But what of the supposed threat from UKIP? After an avalanche of UKIP support, displayed through the European and local elections earlier this year, there has been a somewhat subdued atmosphere surrounding the party. Its conference promised cutting income tax from 40p to 35p for those earning up to £55,000, further determination to leave the European Union (what a surprise) and cutting UK foreign aid by 85%.

This is an appeal to win the ‘blue-collar vote’, something which is increasingly worrying mainstream politicians from across the spectrum; as traditional loyalties are increasingly becoming less and less the norm. Many are predicting a silent storm in the coming year, with Ross Hawkins, BBC’s political correspondent, writing that UKIP are deliberately styling themselves as ‘political outsiders: a powerful pitch to voters fed up with the other parties’.


Can the Greens also act as such political outsiders? They clearly are in angst over the low levels of media coverage, resulting in them being branded unwillingly as outsiders. Despite Caroline Lucas, their only MP, proudly claiming that they are the only ‘real opposition’, and the only real left-wing party left in the UK, it is true that they need to find recognition across the country as more than an environmental party.

Its leader, Natalie Bennett, spoke in conference on increasing the minimum wage to £10 an hour by 2020, a ‘wealth tax’ on those with assets more than £3 million and calling on change to media ownership laws. Has this been grabbing the attention of voters?

Duncan Davis, president of the Young Greens at the University, commented that ‘the Green Party conference is a lot different to the other party conferences. [Other party conferences] tend to be far more to do with big speeches and corporate lobbying. And their policies tend to be made by the leadership or some committee high up in the party, unlike the democratic process of the Greens’.

Whilst this may all seem well and good, it is difficult to see how this ideal can be publicised fully enough to translate into Green support.


Finally, whilst some may argue that the Liberal Democrats are truly buried; its conference has been providing us with vital clues as to what we can expect from the Liberals.

Will it be the last time a conference is held for them whilst being part of the establishment? The electorate definitely feel so, with the party polling an average of 8% compared to 23% in 2010. The Guardian summarises by arguing that ‘The coalition has taken a terrible electoral toll but the liberal voice still has vital things to say’.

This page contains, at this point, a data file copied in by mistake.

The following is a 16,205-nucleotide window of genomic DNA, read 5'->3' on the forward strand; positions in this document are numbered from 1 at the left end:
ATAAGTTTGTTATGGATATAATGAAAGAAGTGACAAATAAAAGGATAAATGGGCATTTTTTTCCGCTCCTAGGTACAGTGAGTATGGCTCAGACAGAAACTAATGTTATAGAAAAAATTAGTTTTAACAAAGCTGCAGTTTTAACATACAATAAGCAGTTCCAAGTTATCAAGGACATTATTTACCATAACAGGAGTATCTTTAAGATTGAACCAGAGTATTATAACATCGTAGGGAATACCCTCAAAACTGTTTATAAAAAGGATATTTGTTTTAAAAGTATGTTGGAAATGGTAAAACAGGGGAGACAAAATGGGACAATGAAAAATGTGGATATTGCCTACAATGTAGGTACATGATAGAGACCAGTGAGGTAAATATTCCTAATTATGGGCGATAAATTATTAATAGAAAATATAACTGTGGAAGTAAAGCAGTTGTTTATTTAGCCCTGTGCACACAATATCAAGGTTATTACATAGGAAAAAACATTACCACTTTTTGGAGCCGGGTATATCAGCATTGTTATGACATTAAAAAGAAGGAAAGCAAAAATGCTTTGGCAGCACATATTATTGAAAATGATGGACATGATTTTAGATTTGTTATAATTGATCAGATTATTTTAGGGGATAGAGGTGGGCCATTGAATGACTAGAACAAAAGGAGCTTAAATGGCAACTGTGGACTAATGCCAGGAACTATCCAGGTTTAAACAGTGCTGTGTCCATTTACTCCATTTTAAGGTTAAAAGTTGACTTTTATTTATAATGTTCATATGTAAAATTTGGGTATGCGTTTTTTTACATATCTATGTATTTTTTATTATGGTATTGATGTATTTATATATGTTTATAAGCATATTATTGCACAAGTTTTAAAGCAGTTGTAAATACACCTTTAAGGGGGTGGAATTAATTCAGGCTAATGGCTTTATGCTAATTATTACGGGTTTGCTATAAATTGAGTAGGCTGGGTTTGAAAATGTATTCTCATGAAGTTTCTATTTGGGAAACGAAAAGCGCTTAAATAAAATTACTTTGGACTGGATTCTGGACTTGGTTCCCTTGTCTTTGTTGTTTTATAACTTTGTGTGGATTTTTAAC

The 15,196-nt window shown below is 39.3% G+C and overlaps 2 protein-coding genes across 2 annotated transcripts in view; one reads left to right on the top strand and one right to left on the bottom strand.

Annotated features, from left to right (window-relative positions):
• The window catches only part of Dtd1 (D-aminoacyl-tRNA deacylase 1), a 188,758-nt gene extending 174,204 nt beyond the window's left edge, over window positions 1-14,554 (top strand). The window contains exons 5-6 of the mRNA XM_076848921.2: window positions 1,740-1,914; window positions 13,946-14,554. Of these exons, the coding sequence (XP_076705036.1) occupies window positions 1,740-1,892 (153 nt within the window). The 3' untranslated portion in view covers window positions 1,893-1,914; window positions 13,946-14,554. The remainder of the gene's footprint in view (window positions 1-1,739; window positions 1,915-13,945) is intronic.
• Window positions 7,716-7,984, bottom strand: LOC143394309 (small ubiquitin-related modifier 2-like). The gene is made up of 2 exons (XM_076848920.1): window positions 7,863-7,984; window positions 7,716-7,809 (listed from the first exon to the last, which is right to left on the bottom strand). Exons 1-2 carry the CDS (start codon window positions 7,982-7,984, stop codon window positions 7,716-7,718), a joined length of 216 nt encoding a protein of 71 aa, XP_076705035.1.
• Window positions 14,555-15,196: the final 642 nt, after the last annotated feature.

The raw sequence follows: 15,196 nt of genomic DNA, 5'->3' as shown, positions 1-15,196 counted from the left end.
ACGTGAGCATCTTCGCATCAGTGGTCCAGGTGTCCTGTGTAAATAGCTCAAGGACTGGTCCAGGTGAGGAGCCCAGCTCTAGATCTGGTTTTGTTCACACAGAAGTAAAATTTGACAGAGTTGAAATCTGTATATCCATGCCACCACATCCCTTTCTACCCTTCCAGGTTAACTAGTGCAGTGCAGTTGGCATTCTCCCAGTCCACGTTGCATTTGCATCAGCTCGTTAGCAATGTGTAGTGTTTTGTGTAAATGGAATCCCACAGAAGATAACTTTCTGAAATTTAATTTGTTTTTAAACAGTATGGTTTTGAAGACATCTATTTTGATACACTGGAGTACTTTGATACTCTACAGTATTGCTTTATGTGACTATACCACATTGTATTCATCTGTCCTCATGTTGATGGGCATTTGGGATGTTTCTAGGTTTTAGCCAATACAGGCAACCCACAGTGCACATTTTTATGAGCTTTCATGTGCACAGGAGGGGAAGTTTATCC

Nick Clegg has pushed through the policy of raising capital gains tax for higher earners, to fund increasing the threshold to pay income tax to £11,000 (something which Clegg claims the Conservatives have plagiarised). This, Clegg has claimed, is different to the Conservative ideal, whereby a freeze on the level on benefits would fund tax cuts.

Rather embarrassingly, however, the Liberal leadership was defeated on the motion for further airport expansion, with its activists decisively voting against any expansion to Gatwick. This highlights the difference between those at the top of the Liberal party and those fuming in the ranks, who claim the party has lost its green agenda by going into coalition with the Conservatives.

It has been rumoured that even Liberal strategists are in sorrow over the coalition’s impact upon their leader’s image, which is currently standing at a staggering -42 approval rate according to ICM. This conference will likely be the last for Clegg as leader of the Liberal Democrats.


So, whilst the general election is still out in the horizon and not fully in view yet, these party conferences have helped us to glean a bit more as to what may happen. Whilst low levels of student activism and apathy are issues that need to be tackled, the growth of membership to political parties on campus is a positive sign that students can indeed have an impact.

With the promise of lively student debate and discussion as election campaigns begin to roll ahead, 2015 will prove to be an exciting year to be on campus.

Abdul Muktadir

Image courtesy of Liberal Democrats via Flickr